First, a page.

Cracked wall, leaky roofs
Task Force tour of prison highlights structural problems
By Trudy Balcom
RAWLINS — “You won’t need hard hats,” Wyoming Department of Corrections Director Bob Lampert joked.
Lampert, Wyoming State Penitentiary Warden Eddie Wilson and Deputy Warden Bob Hults offered a brief orientation to the members of the Task Force on State Penal Institutions as they prepared to tour areas of the prison where shifting walls and floors are causing damage to the building’s structure.
Wilson told the legislators that WSP houses 666 inmates and 320 staff. The prison includes some maximum-security prisoners, but also inmates at “all custody levels,” he said.
Terry Keys, facilities operations manager at the Wyoming Department of Corrections, led the tour of damaged areas. No cameras or cell phones were allowed inside the prison to document the damage.
A firsthand account
Keys offered a running commentary on cracks in separation joints in the prison’s concrete block walls, uneven floors and leaky roofs.
Keys noted that when he first toured the facility in 2011, there was nothing more serious than hairline cracks in the block walls in a few places.
As the group toured hallways, offices and mechanical rooms, he would point out cracks in walls — most were less than one-half inch, some as large as two inches; steel doors that had been “shaved” to fit where floors had heaved; safety glass windows replaced with Lexan when the glass cracked or broke due to the shifting walls or floors; and four-inch wide concrete ramps that had been installed where two floors meet, but are no longer level, so that carts of supplies can be wheeled down the hallways.
The reason for all of these problems, Keys said, was that the walls and floors had not been built with the same foundation system. Walls that are supported by a concrete beam set on piers set deep into the ground remain stable, while the adjoining floors built as slab-on-grade have been shifting, causing cracking of walls and subsequent damage to the roofs as well.
Moisture is another problem. Keys said that he has been trying to divert water that comes off of the building from snow and rain, but in many areas it gets trapped against the building. Wet soils beneath the building create more heaving of slab on grade floors.
A consulting engineer from CTL Thompson who accompanied the legislators on their tour said their test boring indicated groundwater was located about 20-23 feet below the South Unit Building.
Seeing the damages
The worst damage was located in a room housing electrical components for one portion of the structure and an adjoining gym, where inmates were playing basketball.
“This is the main room where it leaks. We’ve had the roof fixed and it is still leaking. The room is twisting and shifting,” Keys told the tour members as they inspected the cracks in the walls of the electrical room.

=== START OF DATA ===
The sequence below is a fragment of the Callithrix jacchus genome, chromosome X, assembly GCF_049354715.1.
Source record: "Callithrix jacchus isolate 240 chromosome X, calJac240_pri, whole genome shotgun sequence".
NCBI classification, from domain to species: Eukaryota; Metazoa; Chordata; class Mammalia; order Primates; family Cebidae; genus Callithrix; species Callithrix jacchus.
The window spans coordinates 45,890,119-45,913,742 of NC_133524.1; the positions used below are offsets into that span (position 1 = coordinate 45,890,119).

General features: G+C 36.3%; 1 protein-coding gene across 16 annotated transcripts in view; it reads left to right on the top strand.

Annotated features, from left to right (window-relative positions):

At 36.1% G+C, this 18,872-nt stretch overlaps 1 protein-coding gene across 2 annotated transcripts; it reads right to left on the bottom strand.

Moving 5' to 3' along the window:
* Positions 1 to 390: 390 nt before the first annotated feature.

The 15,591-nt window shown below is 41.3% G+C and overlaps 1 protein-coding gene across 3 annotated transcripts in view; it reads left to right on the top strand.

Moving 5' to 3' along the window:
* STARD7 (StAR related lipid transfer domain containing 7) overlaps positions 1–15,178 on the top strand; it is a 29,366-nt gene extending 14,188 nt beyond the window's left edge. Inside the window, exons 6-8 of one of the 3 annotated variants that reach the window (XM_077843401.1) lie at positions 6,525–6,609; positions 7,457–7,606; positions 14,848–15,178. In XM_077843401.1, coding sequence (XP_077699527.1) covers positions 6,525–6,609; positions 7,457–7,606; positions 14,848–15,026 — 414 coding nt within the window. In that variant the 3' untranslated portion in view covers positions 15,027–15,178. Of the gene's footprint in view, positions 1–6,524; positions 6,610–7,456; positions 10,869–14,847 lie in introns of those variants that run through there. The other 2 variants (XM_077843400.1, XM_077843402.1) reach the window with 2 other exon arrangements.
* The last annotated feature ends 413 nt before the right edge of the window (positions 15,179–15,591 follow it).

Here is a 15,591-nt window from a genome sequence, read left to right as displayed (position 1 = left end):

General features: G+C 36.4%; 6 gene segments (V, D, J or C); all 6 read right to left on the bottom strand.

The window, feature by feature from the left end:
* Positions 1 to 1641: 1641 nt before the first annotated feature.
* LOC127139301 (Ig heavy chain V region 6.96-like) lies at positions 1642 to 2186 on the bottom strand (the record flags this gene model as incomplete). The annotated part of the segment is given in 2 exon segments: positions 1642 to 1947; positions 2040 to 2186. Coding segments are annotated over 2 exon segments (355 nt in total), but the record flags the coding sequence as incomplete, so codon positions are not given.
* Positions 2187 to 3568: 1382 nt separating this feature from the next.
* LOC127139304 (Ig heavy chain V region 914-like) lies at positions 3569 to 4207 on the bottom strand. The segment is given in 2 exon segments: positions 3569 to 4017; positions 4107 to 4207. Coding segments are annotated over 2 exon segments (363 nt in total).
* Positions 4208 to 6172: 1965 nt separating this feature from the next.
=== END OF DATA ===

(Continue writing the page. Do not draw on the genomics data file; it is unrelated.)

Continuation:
Keys said that the leaks also compromised the fire-retardant foam sprayed on the ceiling of the room.
Several legislators questioned whether damage to the electrical in that room could cause a security risk. Keys assured them that back-up generators would prevent that problem.
“If we lose the main feed, the generator starts in seconds, that’s what it’s programmed to do,” Keys said.
Located just outside the room was a temporary steel post, installed to help shore up the wall and ceiling next to an expansion joint. Keys called it “a central failure.”
A better look
Dressed in suits and jackets, some lawmakers nevertheless scurried up a tall step-ladder next to the steel post to peer at damage located above the dropped ceiling near the electrical room.
In the gym, one wall is blocked off with a plywood barricade, keeping inmates away from a wall where a very large diagonal crack runs from the floor to a corner of the wall.
The concrete floor had been excavated in that location so that a test hole could be bored to check on the stability of the soils beneath the building at that location.
Legislators were pleased with the tour, but not with what they found.
“This building is shame on us,” Rep. Don Burkhart said, noting that the problems that dogged the North Unit have come home to roost in the South Unit. “Same contractor, same location, same problems.”
Burkhart said he supported spending $6 million to solve the immediate problems in the gym, but said he felt that the state needed to take a longer view with regard to the prison in Rawlins.
“We want to build a 100 year prison, not come back in 30 years,” he said.
Legislators requested to see the North Unit at WSP, or at least an example of the damage that caused the structures at that unit to be abandoned. They were taken to a mechanical building housing large boiler units.
Lampert said the buildings of the North Unit would not likely withstand a “seismic event.”
Lampert told the legislators that the North Unit had to be abandoned because alkali water located in a water table about three feet below the structure corroded the supporting beams for the building rendering them unsafe.
He said the original plan was to demolish the buildings and bury the waste onsite, but the idea was nixed by the Environmental Protection Agency, for fear of contaminating groundwater.
The cost to meet EPA guidelines for demolition was estimated at $50 to $60 million — prohibitively high, Lampert said. So some of the buildings are used for storage, the rest just sit vacant.
Lampert said that periodically the DOC has revisited the issue, getting estimates for salvage and demolition, but the cost is still too high.
The legislators urged DOC officials to explore ideas for possibly selling the site to a private entity, or other solutions that might allow the state to recoup some of its loss.